Branded vs keyword domains

Branded vs keyword domains

Discover the domain name dilemma: branded domains vs keyword domains- which suits your brand's online presence?


Written by

Robert Grainge


16 December 2022





The domain name dilemma

When it comes to getting noticed, making an impression, and lifting brand recall, two distinct types of domain names often compete for your consideration – keyword and branded domains.

While keyword domains may be easier to find using search, branded domains can help you stand out from the crowd and build your business’ reputation.

Keep reading to learn more about the benefits and drawbacks of each option so you can make an informed decision about which one will help you achieve your goals.

Brand domains vs keyword domains

When it comes to choosing between a branded domain and a keyword domain, there are pros and cons to each. Many a marketer has grappled with these two rival approaches, so I’m here to give you the latest on what I consider to be best practice.

Keyword Domains

Keyword domains contain keywords related to the business or product. These types of domains are often recommended as a way to boost search engine optimisation (SEO), but more on that later.

On the ‘cons’ side, they can be difficult to brand and are often generic.

Branded Domains

Branded domains are based on the company or product’s name. They’re usually easier to remember, so they’re helpful in branding efforts. For example, if your pet store is called “Paws and Claws”, you would use ‘’ as your branded domain. A keyword domain, on the other hand, would use keywords related to your business or industry, ‘’, for example.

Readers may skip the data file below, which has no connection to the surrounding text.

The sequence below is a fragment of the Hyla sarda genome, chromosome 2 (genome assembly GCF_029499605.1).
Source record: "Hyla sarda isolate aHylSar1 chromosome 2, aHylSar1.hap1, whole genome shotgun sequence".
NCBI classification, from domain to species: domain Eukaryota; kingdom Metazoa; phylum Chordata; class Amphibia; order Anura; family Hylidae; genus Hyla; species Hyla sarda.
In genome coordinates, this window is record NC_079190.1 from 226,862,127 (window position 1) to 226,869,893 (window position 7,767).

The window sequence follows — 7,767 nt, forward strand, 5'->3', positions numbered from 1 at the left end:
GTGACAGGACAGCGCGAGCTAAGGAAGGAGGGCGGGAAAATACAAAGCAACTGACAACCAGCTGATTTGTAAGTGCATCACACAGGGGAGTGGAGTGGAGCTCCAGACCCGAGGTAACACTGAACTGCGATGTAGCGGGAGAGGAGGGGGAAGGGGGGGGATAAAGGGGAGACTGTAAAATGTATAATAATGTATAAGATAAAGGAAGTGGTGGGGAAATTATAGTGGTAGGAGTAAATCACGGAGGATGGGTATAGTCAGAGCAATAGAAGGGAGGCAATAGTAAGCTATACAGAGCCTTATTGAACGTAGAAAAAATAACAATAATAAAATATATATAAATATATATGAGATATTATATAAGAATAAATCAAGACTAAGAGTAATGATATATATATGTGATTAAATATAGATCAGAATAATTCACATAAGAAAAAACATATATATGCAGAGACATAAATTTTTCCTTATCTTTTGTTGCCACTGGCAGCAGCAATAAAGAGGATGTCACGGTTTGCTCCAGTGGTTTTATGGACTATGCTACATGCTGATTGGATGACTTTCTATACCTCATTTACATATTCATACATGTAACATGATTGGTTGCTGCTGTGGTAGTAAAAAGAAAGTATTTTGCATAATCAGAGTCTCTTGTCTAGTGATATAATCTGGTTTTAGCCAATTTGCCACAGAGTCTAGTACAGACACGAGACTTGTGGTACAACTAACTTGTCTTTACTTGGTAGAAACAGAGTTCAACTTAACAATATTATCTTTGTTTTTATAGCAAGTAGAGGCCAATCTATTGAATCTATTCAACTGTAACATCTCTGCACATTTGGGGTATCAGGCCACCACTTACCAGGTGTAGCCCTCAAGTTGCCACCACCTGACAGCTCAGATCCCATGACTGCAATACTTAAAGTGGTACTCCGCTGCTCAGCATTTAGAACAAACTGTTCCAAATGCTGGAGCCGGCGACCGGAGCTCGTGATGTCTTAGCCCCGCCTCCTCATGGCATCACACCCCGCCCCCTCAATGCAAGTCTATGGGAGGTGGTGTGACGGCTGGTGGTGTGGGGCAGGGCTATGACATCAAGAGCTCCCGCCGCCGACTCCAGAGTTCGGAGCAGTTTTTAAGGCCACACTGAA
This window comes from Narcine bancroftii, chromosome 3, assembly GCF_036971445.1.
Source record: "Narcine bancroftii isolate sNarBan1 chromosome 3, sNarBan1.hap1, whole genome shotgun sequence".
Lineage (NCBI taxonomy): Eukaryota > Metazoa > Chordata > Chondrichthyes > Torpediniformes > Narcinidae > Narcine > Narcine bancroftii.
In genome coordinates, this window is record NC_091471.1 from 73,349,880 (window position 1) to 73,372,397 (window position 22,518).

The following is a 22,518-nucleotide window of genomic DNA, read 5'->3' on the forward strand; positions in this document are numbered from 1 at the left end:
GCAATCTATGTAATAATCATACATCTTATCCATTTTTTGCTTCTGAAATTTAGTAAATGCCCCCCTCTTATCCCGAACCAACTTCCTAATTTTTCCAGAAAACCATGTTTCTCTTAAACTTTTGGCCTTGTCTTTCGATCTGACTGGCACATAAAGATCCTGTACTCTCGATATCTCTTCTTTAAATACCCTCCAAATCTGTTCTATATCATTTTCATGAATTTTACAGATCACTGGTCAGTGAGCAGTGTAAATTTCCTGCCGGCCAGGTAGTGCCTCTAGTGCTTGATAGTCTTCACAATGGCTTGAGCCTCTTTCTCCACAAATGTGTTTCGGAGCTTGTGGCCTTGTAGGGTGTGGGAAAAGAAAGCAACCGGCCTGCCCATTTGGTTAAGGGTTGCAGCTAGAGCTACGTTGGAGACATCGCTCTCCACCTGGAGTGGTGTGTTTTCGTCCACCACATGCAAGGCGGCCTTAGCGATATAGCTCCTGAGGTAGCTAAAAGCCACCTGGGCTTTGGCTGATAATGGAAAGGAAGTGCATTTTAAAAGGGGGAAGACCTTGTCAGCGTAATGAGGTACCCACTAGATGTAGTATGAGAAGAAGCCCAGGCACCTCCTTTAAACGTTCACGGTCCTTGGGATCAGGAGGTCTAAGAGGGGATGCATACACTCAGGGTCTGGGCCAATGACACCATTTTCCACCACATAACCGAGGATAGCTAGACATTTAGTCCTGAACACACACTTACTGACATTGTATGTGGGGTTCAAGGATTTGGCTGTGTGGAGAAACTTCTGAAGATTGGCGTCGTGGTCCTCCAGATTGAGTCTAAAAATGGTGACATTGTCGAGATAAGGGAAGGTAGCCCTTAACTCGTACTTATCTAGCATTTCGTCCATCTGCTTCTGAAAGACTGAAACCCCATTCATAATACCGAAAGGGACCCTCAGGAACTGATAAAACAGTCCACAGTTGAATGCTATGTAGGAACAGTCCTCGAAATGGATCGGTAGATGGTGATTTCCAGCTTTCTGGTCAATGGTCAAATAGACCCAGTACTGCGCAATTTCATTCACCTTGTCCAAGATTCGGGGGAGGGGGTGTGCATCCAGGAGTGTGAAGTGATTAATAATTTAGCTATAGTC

5 Branded Domain Benefits

  • Choosing a branded domain can appear more professional and trustworthy. Prospective clients or customers can put a name to your product or service, and you sidestep looking generic and – potentially unalluring – as a result.
  • A branded domain name keeps your brand front of mind. The more often someone sees or hears your brand name, the more likely they are to remember it, build an association with it and develop a preference for it.
  • If you have a strong branding strategy in place, then using a branded domain name will maintain consistency with everything else that relates to your company.
  • It’s essential to consider the long-term when picking a domain name. It would be difficult for sites with specific keywords in their domains to shift gears and mix up their business proposition as they build and diversify, so it makes sense not just to match what you’re offering today but to use a domain name that can support your business’s growth over time.
  • Branded domains are more memorable than keyword-rich domain names. When people see an unfamiliar generic website address, they’re unlikely to remember it. They’re much more likely to remember your company’s name or a well-thought-out branded domain.